• Type A: 63 to 500 µm

• Type B: 45 to 500 µm

• Type C: 20 to 500 µm

The process schematic for measurement of fines using FEM-2482 is shown in Figure 5.

FIGURE 5. The elements of the wet process that is defined in FEM-2482 are shown here
 

When it comes to plastic pellets, the typical level of fines in the final product can range from 10 to 2,000 ppm. Pellets with fines content in excess of 500 ppm are usually deemed “dusty.” It should be noted that the fines fraction below 20 µm is not measured by this method, since this ultrafine fraction passes through the retention medium (Column C2). However, the ability to measure this fraction can be important for certain applications (such as the manufacture of optical lenses and digital storage media).

The particle fraction above 500 µm with a form deviating from the usual pellet shape is defined as the streamer content. Streamers are also known by numerous other names — angel hair, floss, snake-skins, ribbons, film or foil. As noted earlier, dry screening is an effective way to separate these species from pellets.

The FEM-2482 method is based on wet process with two possible operating modes.

Mode 1. Fluidization mode is used when the density of washing liquid is lower than the true density of the pellets. A retention sieve (Figure 5) is not used in Column C1 during fluidization mode. The upward velocity of the liquid is set according to the Stokes velocity for the largest particle to be separated. The carryover fraction is further classified in Column C2.

Mode 2. Flotation mode  is used when the density of the washing liquid is higher than the density of the pellets. Since water is the safe choice as the washing liquid for most polyolefins pellets whose density is lower than water, this mode is most commonly used.

Using the FEM-2482 method, the agitation and circulation of pellets are achieved by injecting air bubbles in Column C1. The intensity of circulation can be adjusted by the air-flow throttle valve (Figure 5). The authors of this article have evaluated numerous alternatives for mixing and agitation (such as the use of directional water jets and agitators) and have concluded that the use of air bubbles is the most effective means of agitation and recirculation of pellets in the wash column. The top retention sieve shown in Figure 5 is a 500-µm wire mesh that prevents the pellets from being carried over to Column C2.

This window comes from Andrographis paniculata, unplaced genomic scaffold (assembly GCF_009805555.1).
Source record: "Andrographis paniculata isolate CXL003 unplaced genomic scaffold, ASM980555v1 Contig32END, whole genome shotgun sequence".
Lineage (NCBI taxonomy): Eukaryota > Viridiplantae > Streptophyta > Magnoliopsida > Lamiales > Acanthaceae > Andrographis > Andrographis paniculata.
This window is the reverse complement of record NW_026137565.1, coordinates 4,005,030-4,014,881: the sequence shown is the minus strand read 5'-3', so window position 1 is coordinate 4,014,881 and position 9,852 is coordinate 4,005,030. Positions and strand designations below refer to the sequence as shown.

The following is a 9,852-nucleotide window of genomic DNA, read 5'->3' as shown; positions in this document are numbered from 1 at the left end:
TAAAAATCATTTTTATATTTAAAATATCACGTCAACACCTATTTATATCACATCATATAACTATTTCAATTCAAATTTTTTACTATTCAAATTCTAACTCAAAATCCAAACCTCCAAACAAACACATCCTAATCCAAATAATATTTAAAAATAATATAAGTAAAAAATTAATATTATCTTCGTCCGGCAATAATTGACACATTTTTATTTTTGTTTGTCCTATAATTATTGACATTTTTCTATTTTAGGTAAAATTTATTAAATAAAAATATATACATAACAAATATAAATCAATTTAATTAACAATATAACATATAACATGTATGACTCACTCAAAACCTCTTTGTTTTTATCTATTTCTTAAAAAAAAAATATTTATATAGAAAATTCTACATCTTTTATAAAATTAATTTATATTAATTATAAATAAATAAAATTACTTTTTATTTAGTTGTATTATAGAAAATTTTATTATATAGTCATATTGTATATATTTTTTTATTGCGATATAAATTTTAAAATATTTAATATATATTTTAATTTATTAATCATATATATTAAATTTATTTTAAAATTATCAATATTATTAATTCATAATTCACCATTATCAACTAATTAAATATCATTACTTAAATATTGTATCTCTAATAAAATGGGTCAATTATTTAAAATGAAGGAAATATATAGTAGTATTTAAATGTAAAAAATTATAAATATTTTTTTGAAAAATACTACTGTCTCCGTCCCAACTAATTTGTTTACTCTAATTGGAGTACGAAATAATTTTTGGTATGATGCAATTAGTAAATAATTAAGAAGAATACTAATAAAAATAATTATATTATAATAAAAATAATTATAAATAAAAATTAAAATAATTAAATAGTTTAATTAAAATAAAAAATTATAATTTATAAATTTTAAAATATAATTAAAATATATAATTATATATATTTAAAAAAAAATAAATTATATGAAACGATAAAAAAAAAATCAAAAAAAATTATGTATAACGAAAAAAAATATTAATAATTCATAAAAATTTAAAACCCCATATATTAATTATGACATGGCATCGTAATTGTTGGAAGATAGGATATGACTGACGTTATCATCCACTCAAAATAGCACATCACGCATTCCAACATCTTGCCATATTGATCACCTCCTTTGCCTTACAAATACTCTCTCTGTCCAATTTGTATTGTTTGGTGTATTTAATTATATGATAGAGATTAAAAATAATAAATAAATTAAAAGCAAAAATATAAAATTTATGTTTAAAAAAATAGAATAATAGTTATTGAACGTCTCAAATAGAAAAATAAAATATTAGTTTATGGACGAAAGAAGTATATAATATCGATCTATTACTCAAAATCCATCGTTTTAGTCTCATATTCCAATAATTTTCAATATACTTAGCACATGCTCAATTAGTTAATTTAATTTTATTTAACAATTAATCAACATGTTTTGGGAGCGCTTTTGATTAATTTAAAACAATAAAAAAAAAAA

The FEM-2482 standard also provides details on various aspects of the measurement process, such as:

• Sizing and configuration of the apparatus

• Selection of classification screens

• Ancillary equipment

• Selection of guidelines for wash liquid

• Test procedure

• Interpretation of results

• Error analysis

Sampling guidelines per FEM- 2482).  A sample size of 1 L or larger is recommended for fines analysis. As a general rule of thumb, the maximum size of a sample is dictated by the size of the washing column (C1). To achieve good dispersion and washing, the volume of a sample should not exceed half the volume of Column C1.

For streamer content analysis conducted using the dry-screening approach, the sample volume should be at least 50 L. Since streamers are not dispersed homogenously within the bulk, larger samples are always preferred. Note that this standard lacks details regarding methods and devices to use for separation of streamers from the pellets.

Special care must be given when handling samples during filling, discharging and transportation. The methodology of sampling depends on product and plant surroundings.

Limitations of FEM-2482.  Despite the comprehensive nature of this standard, it has several shortcomings, including the following:

1. Fines smaller than 20 µm in size are not measured or collected by the finest retention medium (Column C2). The limit on the lower cut is due to physical limitations posed by the screening operation.

2. In this standard, fines are defined as the fraction with particle size smaller than 500 µm. However, particles with size greater than 500 µm can exist in the fines (Figure 2). Dry screening may not be the appropriate method for separating these fines from the pellets, especially when the fines are sticky, waxy and specifically fibrous in nature. Similarly, quantification of broken tails with size varying from a fraction of the pellet size to several pellet diameters is especially challenging (Figure 6). Typical pellet size is between 3 and 5 mm.

FIGURE 6. A typical pellet with a tail formed during pelletization is shown in the inset, while the larger image shows the typical size distribution of broken tails